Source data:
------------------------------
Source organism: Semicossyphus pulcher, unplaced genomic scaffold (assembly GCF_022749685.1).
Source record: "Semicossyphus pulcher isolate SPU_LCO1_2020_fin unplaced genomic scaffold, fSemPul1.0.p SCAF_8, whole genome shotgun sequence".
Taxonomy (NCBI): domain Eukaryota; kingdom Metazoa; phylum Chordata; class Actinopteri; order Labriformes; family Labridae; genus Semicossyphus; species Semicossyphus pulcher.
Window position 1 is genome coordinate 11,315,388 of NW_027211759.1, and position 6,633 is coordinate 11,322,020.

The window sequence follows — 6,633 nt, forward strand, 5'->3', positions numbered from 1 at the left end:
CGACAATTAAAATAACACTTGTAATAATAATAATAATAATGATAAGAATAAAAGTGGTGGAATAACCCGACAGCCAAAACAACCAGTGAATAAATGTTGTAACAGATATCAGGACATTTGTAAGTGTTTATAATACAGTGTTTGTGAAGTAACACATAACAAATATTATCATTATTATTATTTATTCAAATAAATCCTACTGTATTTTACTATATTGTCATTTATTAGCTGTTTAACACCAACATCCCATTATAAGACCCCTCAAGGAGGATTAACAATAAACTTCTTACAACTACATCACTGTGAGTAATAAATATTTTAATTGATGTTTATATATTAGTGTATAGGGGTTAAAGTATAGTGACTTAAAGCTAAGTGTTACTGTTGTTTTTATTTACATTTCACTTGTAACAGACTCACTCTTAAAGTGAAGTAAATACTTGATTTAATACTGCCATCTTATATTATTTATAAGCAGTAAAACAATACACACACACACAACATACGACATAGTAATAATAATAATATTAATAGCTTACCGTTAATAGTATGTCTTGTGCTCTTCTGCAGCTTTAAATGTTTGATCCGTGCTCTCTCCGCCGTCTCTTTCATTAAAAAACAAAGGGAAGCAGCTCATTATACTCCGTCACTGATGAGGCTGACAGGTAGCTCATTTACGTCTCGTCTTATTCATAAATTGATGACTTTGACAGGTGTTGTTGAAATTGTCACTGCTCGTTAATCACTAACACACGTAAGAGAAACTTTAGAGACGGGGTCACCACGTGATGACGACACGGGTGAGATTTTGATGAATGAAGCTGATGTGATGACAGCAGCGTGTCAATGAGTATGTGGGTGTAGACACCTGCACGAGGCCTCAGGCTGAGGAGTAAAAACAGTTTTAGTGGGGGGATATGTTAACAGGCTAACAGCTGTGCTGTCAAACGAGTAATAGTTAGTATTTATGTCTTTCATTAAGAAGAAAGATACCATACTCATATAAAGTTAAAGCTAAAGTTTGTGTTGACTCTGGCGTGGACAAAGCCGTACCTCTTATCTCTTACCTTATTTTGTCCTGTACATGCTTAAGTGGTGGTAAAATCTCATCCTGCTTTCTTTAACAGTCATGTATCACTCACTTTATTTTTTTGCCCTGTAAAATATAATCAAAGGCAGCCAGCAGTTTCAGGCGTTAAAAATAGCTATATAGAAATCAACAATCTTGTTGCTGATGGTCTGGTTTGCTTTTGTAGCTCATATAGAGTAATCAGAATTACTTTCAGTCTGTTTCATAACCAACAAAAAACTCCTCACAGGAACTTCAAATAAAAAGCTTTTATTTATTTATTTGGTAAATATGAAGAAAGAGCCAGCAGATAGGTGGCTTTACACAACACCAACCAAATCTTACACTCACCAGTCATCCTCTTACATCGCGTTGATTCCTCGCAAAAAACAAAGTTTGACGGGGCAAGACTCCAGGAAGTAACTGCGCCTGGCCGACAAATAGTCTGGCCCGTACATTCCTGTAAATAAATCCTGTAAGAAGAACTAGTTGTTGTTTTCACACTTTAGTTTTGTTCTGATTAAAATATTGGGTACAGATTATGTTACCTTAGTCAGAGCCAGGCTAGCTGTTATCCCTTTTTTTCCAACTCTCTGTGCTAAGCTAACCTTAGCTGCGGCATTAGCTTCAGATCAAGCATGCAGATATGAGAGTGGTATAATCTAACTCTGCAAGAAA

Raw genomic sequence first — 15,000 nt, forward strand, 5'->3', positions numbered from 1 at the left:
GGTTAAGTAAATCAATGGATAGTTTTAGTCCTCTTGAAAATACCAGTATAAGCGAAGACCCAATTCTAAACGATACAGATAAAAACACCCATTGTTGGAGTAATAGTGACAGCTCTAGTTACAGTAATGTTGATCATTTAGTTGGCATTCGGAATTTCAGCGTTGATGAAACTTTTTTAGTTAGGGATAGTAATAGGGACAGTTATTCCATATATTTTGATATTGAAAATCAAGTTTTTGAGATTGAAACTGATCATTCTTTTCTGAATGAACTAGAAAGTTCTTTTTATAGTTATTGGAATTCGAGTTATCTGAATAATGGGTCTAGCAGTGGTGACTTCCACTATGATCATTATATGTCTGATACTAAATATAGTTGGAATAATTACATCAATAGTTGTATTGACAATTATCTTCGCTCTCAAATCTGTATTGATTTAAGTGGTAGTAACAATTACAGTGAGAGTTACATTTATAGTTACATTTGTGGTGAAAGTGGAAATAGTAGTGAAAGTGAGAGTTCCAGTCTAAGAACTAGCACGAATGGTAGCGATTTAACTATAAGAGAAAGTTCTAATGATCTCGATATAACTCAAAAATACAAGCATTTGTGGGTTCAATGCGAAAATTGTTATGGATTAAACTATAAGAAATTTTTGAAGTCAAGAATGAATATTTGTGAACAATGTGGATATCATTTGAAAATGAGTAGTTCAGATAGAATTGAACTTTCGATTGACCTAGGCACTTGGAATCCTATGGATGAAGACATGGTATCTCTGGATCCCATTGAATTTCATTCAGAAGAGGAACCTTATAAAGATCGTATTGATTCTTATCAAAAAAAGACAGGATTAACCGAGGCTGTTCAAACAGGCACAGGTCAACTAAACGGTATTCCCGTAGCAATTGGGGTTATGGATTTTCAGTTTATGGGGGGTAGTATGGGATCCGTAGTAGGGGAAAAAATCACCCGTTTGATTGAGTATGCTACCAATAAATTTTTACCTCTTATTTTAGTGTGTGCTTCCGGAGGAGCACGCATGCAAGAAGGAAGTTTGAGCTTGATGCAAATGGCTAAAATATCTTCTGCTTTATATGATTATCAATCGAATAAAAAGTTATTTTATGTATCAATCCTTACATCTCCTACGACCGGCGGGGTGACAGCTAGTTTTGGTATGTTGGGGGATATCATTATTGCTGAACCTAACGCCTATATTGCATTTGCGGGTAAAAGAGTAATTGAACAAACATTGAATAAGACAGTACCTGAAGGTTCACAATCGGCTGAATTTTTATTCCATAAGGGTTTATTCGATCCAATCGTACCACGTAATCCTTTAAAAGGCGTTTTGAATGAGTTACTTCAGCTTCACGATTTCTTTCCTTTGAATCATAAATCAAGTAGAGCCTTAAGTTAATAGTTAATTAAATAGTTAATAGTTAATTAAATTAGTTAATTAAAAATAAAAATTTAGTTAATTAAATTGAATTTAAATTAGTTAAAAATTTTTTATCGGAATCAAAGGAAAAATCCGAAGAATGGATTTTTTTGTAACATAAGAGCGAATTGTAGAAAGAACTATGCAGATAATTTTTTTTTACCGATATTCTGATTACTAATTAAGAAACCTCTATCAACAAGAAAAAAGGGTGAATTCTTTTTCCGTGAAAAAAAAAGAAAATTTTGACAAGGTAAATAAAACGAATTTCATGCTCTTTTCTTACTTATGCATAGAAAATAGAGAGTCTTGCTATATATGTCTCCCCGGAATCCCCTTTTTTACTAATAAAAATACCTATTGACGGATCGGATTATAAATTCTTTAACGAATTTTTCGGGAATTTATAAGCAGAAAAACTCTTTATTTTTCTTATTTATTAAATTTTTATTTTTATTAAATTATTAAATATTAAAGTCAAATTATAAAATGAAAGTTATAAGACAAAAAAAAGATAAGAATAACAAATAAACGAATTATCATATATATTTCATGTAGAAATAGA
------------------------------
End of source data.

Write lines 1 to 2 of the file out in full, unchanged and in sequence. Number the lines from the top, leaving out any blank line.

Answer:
Source organism: Semicossyphus pulcher, unplaced genomic scaffold (assembly GCF_022749685.1).
Source record: "Semicossyphus pulcher isolate SPU_LCO1_2020_fin unplaced genomic scaffold, fSemPul1.0.p SCAF_8, whole genome shotgun sequence".